There were close to thirty people waiting around for a catch of shorebirds. Beside our core team, the Southeastern Cooperative Wildlife Disease Team studying avian influenza, and Dave Mizrahi’s team working on semipalmated sandpipers, there were ten students from Dan Hernandez’s horseshoe crab egg monitoring team. We set our net on a small beach on Money Island, a tiny bayside community just up-bay from Gandy’s Beach and Fortescue. The sky was a brilliant blue, it was not unbearably hot and the flies and gnats were tolerable, unlike the day before in Fortescue . . . . . .
Larry and Clive assess a potential knot and turnstone catch on Money Island. Peter Fullagar
There the biting strawberry flies were so dense you could count hundreds flying around every person on the beach. We set our net there to try for a catch of red knots which were rapidly becoming scarce in NJ. Two weeks ago there were about 5,000, but without sufficient horseshoe crab eggs on NJ beaches they left and crossed to Mispillion Harbor in Delaware. Still, mostly we were lucky and managed to keep up our catching program. Then we lost nearly all the knots. We could still make catches of sanderlings and turnstones, but we really needed a last catch of knots. So we tried for a small catch in Fortescue but none showed. But that day we saw close to 200 on a small beach on Money Island and we were hoping for the best.
A "flock" of strawberry flies
Over the past ten years, this is how the season often ends. The birds, desperate to find eggs, move all over the bay in search of the best spots. They have to be choosey. Dan Hernandez did his Ph.D on foraging shorebirds on the Delaware Bay and he found they seek places that have more than 20,000 eggs/square meter. The average egg density on the six best beaches in NJ is now about 3,000 eggs/square meter, but there are places, like the mouths of creeks coming out to the bay, where eggs are deposited in higher densities. At Kimble’s Creek entrance last year average densities were 16,000 eggs/square meter.
Horseshoe crab eggs (tiny greenish specs) on the surface of the sand are easily available to hungry shorebirds. Alice Ewing
Ruddy Turnstone digging for eggs (foreground). Peter Fullagar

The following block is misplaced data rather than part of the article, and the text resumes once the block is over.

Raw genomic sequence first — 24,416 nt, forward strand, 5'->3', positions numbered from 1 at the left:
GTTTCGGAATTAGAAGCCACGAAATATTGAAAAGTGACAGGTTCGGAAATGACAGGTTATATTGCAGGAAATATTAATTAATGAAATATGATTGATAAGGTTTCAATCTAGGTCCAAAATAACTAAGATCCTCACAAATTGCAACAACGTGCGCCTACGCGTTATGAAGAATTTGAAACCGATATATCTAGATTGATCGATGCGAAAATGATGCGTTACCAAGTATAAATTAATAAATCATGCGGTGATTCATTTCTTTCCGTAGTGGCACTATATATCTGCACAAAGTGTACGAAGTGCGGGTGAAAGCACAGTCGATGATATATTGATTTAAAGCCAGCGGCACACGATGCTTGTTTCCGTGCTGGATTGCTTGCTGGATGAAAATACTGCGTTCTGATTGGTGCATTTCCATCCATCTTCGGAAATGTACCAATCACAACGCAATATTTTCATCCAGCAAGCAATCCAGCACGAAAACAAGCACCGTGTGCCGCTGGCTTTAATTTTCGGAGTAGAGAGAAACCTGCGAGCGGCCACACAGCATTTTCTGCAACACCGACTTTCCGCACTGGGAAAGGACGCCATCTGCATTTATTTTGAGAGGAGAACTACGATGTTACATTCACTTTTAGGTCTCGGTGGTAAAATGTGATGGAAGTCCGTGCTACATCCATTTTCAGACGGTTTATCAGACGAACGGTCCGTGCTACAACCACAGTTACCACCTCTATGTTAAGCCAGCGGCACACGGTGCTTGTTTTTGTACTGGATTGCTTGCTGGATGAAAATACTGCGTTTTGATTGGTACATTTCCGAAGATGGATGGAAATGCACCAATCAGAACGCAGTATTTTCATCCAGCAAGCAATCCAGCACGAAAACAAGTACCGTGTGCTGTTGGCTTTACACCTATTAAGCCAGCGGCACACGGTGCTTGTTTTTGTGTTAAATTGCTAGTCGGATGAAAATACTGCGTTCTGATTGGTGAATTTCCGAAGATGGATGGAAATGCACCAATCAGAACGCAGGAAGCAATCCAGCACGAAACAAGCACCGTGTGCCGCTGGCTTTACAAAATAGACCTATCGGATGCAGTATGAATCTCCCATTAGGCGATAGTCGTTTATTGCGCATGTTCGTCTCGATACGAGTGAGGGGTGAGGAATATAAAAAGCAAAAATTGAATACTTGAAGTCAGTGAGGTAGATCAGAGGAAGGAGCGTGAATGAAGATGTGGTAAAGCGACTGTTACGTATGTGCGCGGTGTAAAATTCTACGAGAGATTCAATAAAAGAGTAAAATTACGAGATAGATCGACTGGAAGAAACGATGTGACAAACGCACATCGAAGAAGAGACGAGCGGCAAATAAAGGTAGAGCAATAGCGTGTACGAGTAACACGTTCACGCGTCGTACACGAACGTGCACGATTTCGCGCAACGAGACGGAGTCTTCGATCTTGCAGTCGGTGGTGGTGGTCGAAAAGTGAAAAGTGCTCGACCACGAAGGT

The knots need these higher egg densities because it takes about 5,000 horseshoe crab eggs for a knot to gain 1 gram of weight. In 1997, knots were gaining an average of 8 grams/day, some up to 15 grams/day – this equates to 40,000 - 75,000 eggs consumed per day! At high egg densities, knots can gain the weight necessary to get them to the Arctic on time. As you might guess, if eggs are abundant the only limit is the rate at which knots can ingest them. If eggs are less abundant birds suffer diminishing returns, and if eggs are sparse the knots are in trouble. This is a well-known ecological relationship called the functional response which describes the how an animal’s intake of food increases as the density of its prey increases. But there is a limit to how fast an animal can pickup food and swallow it -- this is the point beyond which foraging rate cannot increase any further, however much food is available. At one time, most of the bay beaches had egg densities that allowed shorebirds to feed at the optimal, or fastest, rate. Now, even though we have far fewer birds, there are only a few places where this top rate of foraging can be achieved.
A creek mouth at Money Island. The sandy areas on either side of the creek are protected from wave action and are good places for crabs to spawn. Alice Ewing
Semipalmated sandpipers and dunlin foraging in the creek mouth. Alice EwingWe were on Money Island, and trying to make a last catch. After a few hours, the birds started to arrive, but far fewer than the day before. At one critical point, we had about enough to make a catch of knots and turnstones. We came within seconds of firing the net but a plane flew low over the site. It scared the birds away, and before we could induce them to come back the tide had fallen far below the catching area. We had to throw in the towel.
Nesting double-crested cormorants near Money Island. Alice Ewing
Ironically, the plane was part of Jim Fraser’s team out of Virginia Tech who were tracking radio-tagged red knots outfitted with transmitters in Virginia. One of them was seconds from being caught, but it was not to be. At least not today!